How to HEAL: Enhancing Positive Experiences for Happiness
I get asked all the time how to heal and free ourselves from worry, doubt, anxiety, and pessimism. Too often we schedule something enjoyable for ourselves only to find that when we go to do it the enjoyment of the event is overshadowed by creeping thoughts about events in our lives that aren’t going as we’d like. It might be work, a fight with a partner, or just general blah about needing to get up and get going on household chores. We manage to sap the fun out of situations for ourselves with our negative ruminations.
When we try and talk to others about it we often hear phrases like “Don’t worry, be happy” or “Just try not to worry”; even though everyone knows it’s silly and tiresome, it’s still difficult to put to one side and enjoy the current situation. Although these words are well-meaning, they often dismiss and oversimplify our complex emotions, shutting us down from expressing ourselves.
In the past, pop psychology categorised individuals into two camps: “glass half full” and “glass half empty”. However, it’s entirely possible to shift your attributional style and shift your thinking to become more optimistic and happier without having to actively force negative feelings aside. This technique is part of a set of tools known as ‘Positive Neuroplasticity Training’ (PNT).
In simpler terms, we can teach ourselves to be happier by learning to savor positive experiences like we would savour a particularly delicious piece of chocolate. Hanson and his colleagues summarise this approach through the “HEAL process”, which involves: Having a good experience, Enriching it, Absorbing it, and Linking it to related “negative material” to keep the positive feelings front and center when stress arises.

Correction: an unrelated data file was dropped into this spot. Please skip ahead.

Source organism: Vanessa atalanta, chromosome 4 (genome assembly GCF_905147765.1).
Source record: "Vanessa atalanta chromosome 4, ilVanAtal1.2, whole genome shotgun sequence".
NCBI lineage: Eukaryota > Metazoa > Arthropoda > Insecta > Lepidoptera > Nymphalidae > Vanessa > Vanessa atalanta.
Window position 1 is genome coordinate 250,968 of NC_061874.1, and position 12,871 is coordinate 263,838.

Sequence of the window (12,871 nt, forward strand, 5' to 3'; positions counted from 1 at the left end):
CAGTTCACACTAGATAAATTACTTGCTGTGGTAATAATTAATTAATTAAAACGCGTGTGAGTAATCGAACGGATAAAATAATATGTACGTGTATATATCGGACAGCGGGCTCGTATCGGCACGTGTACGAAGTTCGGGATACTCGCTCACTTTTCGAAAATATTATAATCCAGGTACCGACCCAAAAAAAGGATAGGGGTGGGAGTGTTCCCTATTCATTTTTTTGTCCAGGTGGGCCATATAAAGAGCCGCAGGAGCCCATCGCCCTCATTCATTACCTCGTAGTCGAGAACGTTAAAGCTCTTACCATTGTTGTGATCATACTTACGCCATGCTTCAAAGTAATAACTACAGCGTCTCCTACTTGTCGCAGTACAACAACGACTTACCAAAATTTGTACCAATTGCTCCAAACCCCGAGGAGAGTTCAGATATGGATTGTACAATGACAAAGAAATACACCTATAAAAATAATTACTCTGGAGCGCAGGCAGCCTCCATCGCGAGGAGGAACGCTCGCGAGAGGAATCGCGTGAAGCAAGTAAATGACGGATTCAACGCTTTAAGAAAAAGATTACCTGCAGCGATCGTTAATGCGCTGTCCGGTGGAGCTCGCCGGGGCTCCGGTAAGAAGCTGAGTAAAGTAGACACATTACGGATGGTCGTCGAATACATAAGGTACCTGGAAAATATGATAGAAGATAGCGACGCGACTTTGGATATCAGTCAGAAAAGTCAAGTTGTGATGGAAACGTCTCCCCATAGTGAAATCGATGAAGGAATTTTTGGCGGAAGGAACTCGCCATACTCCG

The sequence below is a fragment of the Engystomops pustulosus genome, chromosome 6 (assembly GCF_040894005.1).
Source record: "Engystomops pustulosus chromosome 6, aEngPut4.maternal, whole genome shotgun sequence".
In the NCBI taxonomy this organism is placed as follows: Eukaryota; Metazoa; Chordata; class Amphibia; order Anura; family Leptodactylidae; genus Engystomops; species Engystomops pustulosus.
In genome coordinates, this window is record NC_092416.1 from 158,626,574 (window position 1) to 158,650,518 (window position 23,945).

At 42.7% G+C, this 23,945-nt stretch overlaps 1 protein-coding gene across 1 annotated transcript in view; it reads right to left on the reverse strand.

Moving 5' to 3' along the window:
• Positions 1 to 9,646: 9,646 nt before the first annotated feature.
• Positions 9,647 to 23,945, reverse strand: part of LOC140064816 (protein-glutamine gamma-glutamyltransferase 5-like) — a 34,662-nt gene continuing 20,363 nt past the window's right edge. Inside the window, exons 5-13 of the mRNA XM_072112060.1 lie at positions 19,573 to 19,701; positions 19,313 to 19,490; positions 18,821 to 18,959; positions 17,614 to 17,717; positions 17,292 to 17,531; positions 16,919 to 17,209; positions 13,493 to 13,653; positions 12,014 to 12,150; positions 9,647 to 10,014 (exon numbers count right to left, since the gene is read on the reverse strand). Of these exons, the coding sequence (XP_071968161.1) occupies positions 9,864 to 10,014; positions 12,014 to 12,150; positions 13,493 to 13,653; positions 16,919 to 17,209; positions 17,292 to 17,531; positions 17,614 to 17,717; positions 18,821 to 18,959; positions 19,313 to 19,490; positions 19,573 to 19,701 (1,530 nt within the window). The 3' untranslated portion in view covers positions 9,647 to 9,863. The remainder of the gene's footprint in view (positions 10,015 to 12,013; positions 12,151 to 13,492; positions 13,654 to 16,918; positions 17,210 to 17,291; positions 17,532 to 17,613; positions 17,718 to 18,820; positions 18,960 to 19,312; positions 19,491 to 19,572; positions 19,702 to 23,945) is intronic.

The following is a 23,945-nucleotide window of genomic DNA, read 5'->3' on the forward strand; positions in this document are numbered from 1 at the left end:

The researchers have identified four distinct steps in their HEAL model to enhance positive experiences:
Have the enjoyable experience: This can be done physically – going somewhere and doing something fun or enjoyable. It can be as small as sitting on a park bench, enjoying the spring sunshine on your face, or as extravagant as a trip to Disneyland. The experience can also be mental, such as thinking about someone who cares about you who you have positive feelings towards.
Enrich the experience: The key is to make the experience long-lasting and keep it active in your consciousness. Think about it, recall it – focus on multiple aspects of the experience, including its meaning, your perceptions, and sensations, and the way it feels when you recall it. Try and find something new about the experience, what did you learn that was particularly good and noteworthy?
Absorb the experience: Make a deliberate effort to internalise it so that it feels like a part of you. Sometimes when something good happens we can have a habit of dismissing it as happening by chance or as a one-off. Explore your emotional reaction to the event; give yourself permission to really dive into what happened and think about all of the ways that the experience made you feel good. If you don’t have great emotional literacy you can consult an emotions wheel to help you figure out all the different emotions you experienced as a result of the experience.